As of this writing I'm still drinking wine, although even on weekends my limit is now three glasses a day. Why can't I give it up? Patterns. Habit. Probably ongoing, underlying depression. So much of my adult and professional life has been associated with drinking wine, whether to mark the end of a deadline or to accompany good food or simply to be sociable and relaxed with friends or at a party. What's new is that some days I do not drink at all, and I do not drink before I drive at all. My habit is to drink lots of hot tea during the day if I'm going to drive at night, and I usually take a cup of hot tea with me in the car. I've found this quells my temptation to drink wine. If I drink wine at a friend's house, at a party or with friends at a bar, I do not drive afterward. My friends help me now, too. At parties they watch my behavior in a kind, not intrusive, way. We all make eye contact when we feel, as a group, that we should switch from wine to tea. And I have noticed a number of them have curbed their own drinking and have begun to designate a nondrinking driver to get them home.
I will continue to be as cautious as I am now. If I have an unplanned drink when I have driven myself somewhere, I will leave my car and get a ride home. I have to be that cautious. I will forever have that first DUI offense hanging over my head. If I get arrested for DUI again in my state, the consequences will be dire.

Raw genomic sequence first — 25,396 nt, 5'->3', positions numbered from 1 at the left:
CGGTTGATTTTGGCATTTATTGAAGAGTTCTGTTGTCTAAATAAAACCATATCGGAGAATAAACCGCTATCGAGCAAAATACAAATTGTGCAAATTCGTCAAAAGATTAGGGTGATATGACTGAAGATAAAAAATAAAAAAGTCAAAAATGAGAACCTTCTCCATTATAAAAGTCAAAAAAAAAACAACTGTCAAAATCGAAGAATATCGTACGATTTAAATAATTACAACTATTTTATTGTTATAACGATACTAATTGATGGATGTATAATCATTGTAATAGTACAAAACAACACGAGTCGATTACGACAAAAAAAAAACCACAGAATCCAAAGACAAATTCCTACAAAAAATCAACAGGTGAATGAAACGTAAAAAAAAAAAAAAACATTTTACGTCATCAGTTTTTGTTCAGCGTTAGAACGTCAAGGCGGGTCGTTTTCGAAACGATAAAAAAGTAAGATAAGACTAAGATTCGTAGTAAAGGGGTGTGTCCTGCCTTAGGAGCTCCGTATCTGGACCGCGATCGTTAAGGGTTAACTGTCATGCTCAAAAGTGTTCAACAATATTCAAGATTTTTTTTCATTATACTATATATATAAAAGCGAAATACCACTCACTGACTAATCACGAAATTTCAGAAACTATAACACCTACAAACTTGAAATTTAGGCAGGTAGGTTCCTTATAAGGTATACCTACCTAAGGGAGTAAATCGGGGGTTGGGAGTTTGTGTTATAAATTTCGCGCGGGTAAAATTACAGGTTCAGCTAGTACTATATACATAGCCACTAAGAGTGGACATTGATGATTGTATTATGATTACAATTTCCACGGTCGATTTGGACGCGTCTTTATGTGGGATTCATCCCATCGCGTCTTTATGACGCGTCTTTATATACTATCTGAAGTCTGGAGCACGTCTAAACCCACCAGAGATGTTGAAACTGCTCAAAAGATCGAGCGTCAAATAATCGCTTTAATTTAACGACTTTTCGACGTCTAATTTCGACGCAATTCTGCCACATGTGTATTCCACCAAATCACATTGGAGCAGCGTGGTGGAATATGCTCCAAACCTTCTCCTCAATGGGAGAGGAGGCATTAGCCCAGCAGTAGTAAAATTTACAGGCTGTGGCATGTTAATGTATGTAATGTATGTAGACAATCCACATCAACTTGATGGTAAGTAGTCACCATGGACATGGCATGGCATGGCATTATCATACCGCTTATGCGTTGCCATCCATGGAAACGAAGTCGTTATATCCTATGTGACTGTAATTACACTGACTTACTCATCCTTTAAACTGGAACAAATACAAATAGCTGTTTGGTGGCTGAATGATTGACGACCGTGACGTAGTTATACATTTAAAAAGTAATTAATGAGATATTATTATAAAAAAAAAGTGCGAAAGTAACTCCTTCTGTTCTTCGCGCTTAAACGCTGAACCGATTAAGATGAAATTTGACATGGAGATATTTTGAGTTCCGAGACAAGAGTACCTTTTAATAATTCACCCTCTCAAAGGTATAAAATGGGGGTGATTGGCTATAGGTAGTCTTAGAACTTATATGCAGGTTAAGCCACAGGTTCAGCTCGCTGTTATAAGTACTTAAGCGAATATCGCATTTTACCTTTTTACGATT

But I keep coming back to questions like ... if a beautiful Parisian woman can have a glass of wine at lunch, why can't I?
Except that I know the answer. It's hard for me to stop at one glass. And when I look in the mirror, I see new dark circles under my eyes. The last time I got a physical, my liver was slightly enlarged. And I don't accomplish as much on any given day as I intend to. And I'm more forgetful than I used to be. So, my New Year's resolution is to cut back even more, write more, and possibly, now that my alcohol safety classes are over, substitute weekly attendance at nearby AA meetings. I don't know what effect that will have yet. I do remember what happened when an old friend quit drinking and started attending AA meetings. One night, in a bar (he was drinking cola), he came up to me, took my hands in his, and asked me to forgive him. Perhaps I'll get to that point, where I can forgive others but mostly myself for endangering what has otherwise been a pretty good, healthy life.
EDITORS' NOTE: At press time the author's driver's license suspension was slated to be lifted in September.
It's always a bad idea to drink and drive, but when it comes to punishing offenders, some states are much stricter than others. MADD (Mothers Against Drunk Driving) gives highest marks to states that mandate that all DUI offenders -- even on a first offense -- install interlock devices in their cars. These breath analyzers attach to ignitions and prevent vehicles from starting if a driver's blood alcohol content (BAC) is above a state-determined level, usually around 0.02 percent. Only four states now have this requirement: New Mexico, Arizona, Louisiana, and Illinois. (As of 2004, most other states have interlock laws, but only for repeat offenders, and they're not always mandatory.)
Who has the weakest laws? Wisconsin, the only state in which first-offense drunk driving is not a criminal offense, and North Dakota, where drivers must have five offenses before being charged with a felony, as opposed to the more-typical two offenses. On the needs-improvement list: the nine states that do not automatically revoke drunk drivers' licenses upon arrest. To find out the laws in your state and how to get them changed, go to www.madd.org/laws.